• Julie Galloway, LPC-S- RPT

She Showed Up and Sure Showed Out; the Aimee Williford Way



I met Aimee Williford, in the fall of 2013, during the first class of our first semester in the Counselor Education program at the University of Louisiana at Lafayette.


It is fair to say we lived a whole lot of life before we got to that classroom. We were middle aged moms re-entering college, paying tuition and on a mission.


So many classes we spent laughing and freaking out over the sheer stupidity that we thought going back to school was something we could do.


Yet, the ease was with our connection. It came from our willingness to share the battle wounds, learning struggles and sacrifices we faced. We also shared a deep love for our children and were open about the hardships that came along with parenthood. The textbook descriptions of human development and the big wigs of psychotherapy were only partially right. We had our own version of the truth and those rose colored glasses were shattered long before we were tested on Erik Erikson stages of development.

But each semester we found ourselves back in the classroom, ready to show up for another round.


Aimee was working a full time job, attending classes and single momming it like a true girl boss.


She got married to the love of her life. Felt a lump on her breast. A mammogram found nothing in that breast, but found a fibroid adenoma in her other breast. A year later, the lump was officially diagnosed as lobular carcinoma. A breast implant pushed a tumor forward in her left breast which was diagnosed as ductal carcinoma in situ. She knew her family history of breast cancer, her grandfather suffered and eventually succumbed to the deadly disease. She understood the battle she was about to face. And she did it our last semester without much fan fare. She faced it for family.


The news came swiftly and Aimee began treatment for cancer as a newly wed, a master level counseling student all while holding down a full time job and raising her children.


Through it all, she continued to show up to class and complete the rigorous assignments. She was a mother, she knew hard but this was a battle that even with her best efforts looked uncertain. She joined groups, asked for help, made lifestyle changes and made the impossible, possible. I could not have been more inspired and scared.


What can you do for someone who is fighting for their life? Really???


I did what everyone does, walked in her honor, prayed for her and encouraged her. I was there with her when she was told that her numbers were not high enough to get her scheduled round of chemo, after they had prepped her for the treatment. It was an unexpected blow. I felt helpless and lost as to what a friend on the side should do, so I put on the brave face when I saw her, smiled when I wanted to cry and laughed with her at the sheer stupidity of it all.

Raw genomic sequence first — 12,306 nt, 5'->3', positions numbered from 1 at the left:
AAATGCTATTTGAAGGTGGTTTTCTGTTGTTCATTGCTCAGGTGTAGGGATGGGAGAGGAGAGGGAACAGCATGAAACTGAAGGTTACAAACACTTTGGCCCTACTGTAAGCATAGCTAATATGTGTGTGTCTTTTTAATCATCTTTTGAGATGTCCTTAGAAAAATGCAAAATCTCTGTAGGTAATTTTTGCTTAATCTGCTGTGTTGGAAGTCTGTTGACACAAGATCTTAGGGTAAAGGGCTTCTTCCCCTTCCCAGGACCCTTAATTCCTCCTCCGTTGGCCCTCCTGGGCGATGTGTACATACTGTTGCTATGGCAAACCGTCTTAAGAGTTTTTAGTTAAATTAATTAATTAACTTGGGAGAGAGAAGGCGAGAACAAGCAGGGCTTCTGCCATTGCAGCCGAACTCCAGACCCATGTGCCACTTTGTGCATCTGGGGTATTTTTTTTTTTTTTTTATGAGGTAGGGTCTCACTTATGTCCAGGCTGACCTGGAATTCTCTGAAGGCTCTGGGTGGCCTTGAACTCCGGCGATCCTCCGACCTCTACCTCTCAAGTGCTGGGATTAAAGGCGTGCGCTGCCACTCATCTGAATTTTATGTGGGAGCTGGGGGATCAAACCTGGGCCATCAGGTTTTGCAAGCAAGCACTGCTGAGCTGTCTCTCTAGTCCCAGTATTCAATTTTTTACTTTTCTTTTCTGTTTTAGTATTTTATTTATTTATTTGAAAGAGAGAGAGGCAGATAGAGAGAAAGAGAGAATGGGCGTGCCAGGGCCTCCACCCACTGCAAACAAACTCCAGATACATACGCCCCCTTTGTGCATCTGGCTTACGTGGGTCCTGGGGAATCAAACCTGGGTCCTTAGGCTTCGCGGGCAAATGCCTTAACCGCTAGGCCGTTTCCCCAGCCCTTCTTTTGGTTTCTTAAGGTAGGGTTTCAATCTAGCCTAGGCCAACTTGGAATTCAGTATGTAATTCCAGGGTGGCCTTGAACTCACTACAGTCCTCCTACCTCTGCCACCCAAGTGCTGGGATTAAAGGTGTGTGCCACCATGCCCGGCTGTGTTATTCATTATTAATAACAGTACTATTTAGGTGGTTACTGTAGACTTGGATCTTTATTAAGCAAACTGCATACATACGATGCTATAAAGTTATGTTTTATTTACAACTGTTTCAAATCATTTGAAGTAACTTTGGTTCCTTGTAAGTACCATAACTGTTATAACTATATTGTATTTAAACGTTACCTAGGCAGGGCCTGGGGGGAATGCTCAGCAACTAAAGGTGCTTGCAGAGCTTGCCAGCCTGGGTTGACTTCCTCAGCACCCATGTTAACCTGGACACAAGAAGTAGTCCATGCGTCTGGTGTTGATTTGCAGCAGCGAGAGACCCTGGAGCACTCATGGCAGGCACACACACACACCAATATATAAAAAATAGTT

We graduated together in May 2016. She barely made it to the ceremony but she made it. She wasn't going to attend the commencement ceremony, it wasn't her main focus but once again, she showed up. I remember calling her in a panic as we were called to line up "where are you?!" She was breathless and worried to catch something from the crowd, I knew this was yet another sacrifice she was willing to make. She wanted her family to have something to celebrate and I nagged her to be there.


Life goes on and Thank God so has Aimee. Aimee was honored as the 2018 Susan G Komen Breast Cancer Survivor of the year. She is an active breast cancer survivor who advocates for prevention awareness.


Every October, she can be heard saying, "Breast Cancer is longer than just 31 days, it's a life long battle." As her friend, October reminds me of her fierceness, her show up and show out attitude and a humble remembrance that life is not promised to us.


October is Breast Cancer Awareness month. 1 in 8 women will be diagnosed in their lifetime. One woman will be diagnosed every 12 minutes in the US.

Mammograms are the best way to find breast cancer early, when it is easier to treat, and before it is big enough to feel or cause symptoms. Early detection is the key. The majority of deaths occur in low- and middle-income families, where most women with breast cancer are diagnosed in late stages due to the lack of awareness on early detection and health care options. Sadly, not all breast cancer can be prevented. Risk factors like genetics can not be changed. Treatment varies from patient to patient and there are no guarantees.


Aimee's journey taught me that facing breast cancer takes a stupid amount of courage and a healthy amount of fear, a dedicated family, a boat load of awesome healthcare providers and a show up attitude. She earned a masters' in this, too.

Today, I am humbled to have my office right next to hers. We share a hallway, a play therapy room and every now and then some laughter over the stupidity of how we actually got here. It's as it should be.


Do yourself a favor, check on your friends, tell them to schedule their mammograms. The world needs less breast cancer and more survivors. Imagine a world with fighters like Aimee who show up even when it's stupid hard.


Oh and BTW, to show up and show out means you make an impression on the people in the places you attend. I think she does this everywhere she goes...it's Aimee Williford's way.




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